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When pain changes your life

Oct 11, 2021

Impacts of pain on social life

Pain and family life

Pain impacts a person's social life as a whole. His social life begins with his family life. Depending on their age, the pain felt by the painful person will impact their relationships with their parents, brothers and sisters, partner, children, loved ones. Having pain can mean for the person: not being able to be as usual, without pain. The pain will alter his way of behaving. It will have an impact on her relationships with those she loves. The person will no longer be able, for example, to pay them the same attention. This is the child who is no longer listened to by his mother. This is the woman who no longer feels desired by her partner. It is again, the elderly person who will no longer accompany to the door during a visit, the child who will no longer want to play with his brother. Pain can alter relationships with loved ones , especially when pain is not occasional but a regular part of life.

“But take care of yourself! »

Depending on how the relatives react to the complaint, the person in pain may decide to shut up and hide their pain as much as possible. Misunderstood, she gradually isolates herself from those close to her and behaves with them as with the rest of the world: say as little as possible. A deep resentment towards them can result. Conflicts are also frequent . Many are rooted in a difference of perspective about how a person should deal with their chronic pain. The "right" treatment, taking medication, the competence of the doctor or even the use of an osteopath, an acupuncturist or relaxation methods are all polarizing subjects.

"Not tonight darling, I have a migraine "

Better understood, the person can choose to talk about their ailments, to allow those close to them to understand their change in behavior. Family members can then help when the person is in pain. Help can take many forms, but “not overdoing it” is already considered a helping attitude. Sharing one's painful state with loved ones makes it possible to continue to live with them, if not in a certain harmony at least in a certain authenticity, with regard to the pain felt. In the family cocoon, the chronically painful will say that he is in pain, that he wants to rest, that he does not want to go out, talk, watch TV or have sex, when he feels pain. He may also say that he cannot take care of the children at certain times, for example. If the situation is repeated regularly, he will be able to set up a different way of life with his loved ones during his crises.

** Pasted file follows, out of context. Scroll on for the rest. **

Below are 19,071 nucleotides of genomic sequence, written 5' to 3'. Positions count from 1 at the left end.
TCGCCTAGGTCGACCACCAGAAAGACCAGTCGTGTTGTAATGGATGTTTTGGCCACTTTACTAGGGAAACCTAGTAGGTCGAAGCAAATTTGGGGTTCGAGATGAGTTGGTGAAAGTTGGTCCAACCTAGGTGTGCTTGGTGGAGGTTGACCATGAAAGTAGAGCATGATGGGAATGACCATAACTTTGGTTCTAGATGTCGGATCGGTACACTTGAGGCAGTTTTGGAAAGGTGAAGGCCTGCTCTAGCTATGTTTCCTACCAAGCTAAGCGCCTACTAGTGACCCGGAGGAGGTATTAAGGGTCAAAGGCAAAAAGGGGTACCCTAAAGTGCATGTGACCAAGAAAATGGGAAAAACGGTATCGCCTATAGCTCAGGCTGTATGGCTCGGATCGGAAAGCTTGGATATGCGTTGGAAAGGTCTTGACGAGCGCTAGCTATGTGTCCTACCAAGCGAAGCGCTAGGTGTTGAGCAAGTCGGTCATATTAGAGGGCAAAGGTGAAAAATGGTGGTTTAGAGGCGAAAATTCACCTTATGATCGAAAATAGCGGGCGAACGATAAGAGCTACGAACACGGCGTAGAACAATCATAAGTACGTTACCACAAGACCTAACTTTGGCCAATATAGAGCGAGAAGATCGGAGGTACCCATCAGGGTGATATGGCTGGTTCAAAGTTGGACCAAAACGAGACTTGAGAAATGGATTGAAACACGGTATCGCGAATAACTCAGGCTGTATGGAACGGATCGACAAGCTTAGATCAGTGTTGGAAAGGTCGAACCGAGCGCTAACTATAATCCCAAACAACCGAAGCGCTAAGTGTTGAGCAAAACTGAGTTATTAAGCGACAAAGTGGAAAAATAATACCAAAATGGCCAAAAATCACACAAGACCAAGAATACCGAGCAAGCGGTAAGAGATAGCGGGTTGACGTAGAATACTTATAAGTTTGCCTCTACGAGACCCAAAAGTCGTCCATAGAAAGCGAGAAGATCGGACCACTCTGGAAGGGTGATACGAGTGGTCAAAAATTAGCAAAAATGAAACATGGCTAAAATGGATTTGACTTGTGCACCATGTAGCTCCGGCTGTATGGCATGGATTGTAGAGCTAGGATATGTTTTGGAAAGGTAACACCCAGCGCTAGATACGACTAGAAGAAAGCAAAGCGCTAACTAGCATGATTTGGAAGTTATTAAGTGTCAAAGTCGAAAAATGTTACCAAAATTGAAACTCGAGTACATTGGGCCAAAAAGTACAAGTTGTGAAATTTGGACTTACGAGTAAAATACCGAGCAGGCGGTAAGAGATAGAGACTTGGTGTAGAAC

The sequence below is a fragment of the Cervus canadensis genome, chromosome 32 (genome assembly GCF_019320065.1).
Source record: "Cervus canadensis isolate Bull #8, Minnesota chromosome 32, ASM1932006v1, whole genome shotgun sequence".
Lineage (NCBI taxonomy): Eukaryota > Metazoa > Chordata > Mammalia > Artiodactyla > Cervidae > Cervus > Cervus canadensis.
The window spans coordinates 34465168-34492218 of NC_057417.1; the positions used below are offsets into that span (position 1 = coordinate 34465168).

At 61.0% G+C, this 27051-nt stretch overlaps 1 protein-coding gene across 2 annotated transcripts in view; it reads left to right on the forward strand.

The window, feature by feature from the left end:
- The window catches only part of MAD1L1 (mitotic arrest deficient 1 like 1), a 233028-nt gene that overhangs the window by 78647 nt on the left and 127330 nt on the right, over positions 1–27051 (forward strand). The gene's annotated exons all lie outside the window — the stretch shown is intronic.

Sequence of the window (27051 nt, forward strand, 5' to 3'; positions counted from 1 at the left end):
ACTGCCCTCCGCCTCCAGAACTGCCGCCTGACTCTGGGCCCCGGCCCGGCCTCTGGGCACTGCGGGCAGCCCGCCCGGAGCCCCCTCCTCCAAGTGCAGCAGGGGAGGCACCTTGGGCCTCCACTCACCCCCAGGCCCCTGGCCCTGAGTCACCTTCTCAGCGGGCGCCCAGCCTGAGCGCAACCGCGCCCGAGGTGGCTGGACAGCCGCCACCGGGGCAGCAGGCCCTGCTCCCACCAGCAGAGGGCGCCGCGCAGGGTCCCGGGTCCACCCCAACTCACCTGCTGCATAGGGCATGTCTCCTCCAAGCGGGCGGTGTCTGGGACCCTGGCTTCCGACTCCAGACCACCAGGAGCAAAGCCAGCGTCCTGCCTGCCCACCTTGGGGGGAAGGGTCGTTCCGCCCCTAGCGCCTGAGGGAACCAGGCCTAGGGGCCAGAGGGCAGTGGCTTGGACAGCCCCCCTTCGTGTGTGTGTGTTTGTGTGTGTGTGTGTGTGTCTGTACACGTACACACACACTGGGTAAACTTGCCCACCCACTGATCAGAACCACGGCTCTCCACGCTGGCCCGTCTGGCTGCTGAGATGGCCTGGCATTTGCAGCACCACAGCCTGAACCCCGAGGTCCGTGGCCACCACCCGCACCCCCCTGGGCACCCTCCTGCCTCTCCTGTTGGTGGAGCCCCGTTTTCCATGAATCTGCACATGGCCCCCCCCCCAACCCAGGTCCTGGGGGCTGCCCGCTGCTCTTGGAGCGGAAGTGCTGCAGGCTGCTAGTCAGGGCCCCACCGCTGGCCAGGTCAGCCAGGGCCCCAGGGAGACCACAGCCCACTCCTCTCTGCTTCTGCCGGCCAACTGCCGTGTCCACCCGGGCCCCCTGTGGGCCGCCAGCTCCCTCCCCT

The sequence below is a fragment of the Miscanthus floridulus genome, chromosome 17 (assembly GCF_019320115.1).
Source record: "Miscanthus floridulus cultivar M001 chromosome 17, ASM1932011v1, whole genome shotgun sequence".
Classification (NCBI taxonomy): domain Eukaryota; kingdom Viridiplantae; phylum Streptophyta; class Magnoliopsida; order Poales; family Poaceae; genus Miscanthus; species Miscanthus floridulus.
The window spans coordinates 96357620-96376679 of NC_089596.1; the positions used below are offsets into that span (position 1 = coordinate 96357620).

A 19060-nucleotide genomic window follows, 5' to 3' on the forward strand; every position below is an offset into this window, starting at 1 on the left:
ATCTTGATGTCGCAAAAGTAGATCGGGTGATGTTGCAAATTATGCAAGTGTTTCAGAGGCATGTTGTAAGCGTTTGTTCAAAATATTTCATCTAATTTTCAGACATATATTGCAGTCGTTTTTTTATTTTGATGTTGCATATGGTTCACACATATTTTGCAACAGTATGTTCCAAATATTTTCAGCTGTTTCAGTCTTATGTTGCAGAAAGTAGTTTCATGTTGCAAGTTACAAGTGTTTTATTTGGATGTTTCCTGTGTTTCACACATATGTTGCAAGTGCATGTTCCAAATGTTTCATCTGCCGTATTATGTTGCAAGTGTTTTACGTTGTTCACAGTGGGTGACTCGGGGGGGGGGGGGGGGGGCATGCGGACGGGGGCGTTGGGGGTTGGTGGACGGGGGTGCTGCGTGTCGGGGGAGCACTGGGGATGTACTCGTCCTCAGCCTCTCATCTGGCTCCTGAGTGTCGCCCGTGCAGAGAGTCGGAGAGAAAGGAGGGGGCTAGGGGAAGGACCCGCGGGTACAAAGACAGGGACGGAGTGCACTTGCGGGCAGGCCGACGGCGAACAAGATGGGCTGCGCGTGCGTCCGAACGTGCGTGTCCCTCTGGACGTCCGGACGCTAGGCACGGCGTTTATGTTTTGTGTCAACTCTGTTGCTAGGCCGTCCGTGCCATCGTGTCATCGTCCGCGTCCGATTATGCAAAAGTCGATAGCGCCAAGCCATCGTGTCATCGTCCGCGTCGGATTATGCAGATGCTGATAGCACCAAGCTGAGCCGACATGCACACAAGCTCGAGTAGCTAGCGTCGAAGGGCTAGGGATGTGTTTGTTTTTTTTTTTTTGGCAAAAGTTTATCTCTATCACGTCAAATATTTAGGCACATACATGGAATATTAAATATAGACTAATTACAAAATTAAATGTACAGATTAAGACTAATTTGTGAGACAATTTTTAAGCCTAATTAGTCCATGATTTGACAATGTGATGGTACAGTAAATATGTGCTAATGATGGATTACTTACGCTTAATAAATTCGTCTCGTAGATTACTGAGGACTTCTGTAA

Man holding his head in the dark in his bedroom

family of painful

In other families, intimate knowledge of chronic pain is a commonality between these members. There, it is generally not the understanding of the situation of the other which proves to be problematic. Everyone thinks they have a good knowledge of what the other is going through when they are in pain, but also when they organize their life according to painful episodes. The family is experienced as a comforting, understanding, constructive place . Its members exchange solutions to manage their pain as best as possible (doctor, relaxation techniques, medication, etc.). However, this good reciprocal understanding of painful situations can also worsen conflicts . The care options chosen by one or the other can then be discussed – one imagines – with full knowledge of the facts.
The role of emotions in chronic pain: Planet health article


  • David Le Breton, "Holding on: chronic pain and self-reinvention", Editions Le Métailié
  • Nadia Péoc'h, Social representations of pain – the praxeological perspective of support and health education practices, Les dossiers des sciences de l'éducation, 2014.
  • Nadia Péoc'h, Pain and care, between action and support – association for research in nursing care, research in nursing care, 2012/3n°110/page 65 to 77
  • Available on CAIRN.INFO
  • Khadidja Sahli, “Chronic pain tears life apart”, Le temps, 3.04.2017.
  • Claudia Véron, “A corporo-socio-psychological approach to the chronically painful man: listening to the ailments of migraine”, master's thesis in psychology, University of Lausanne. Winter 2013.

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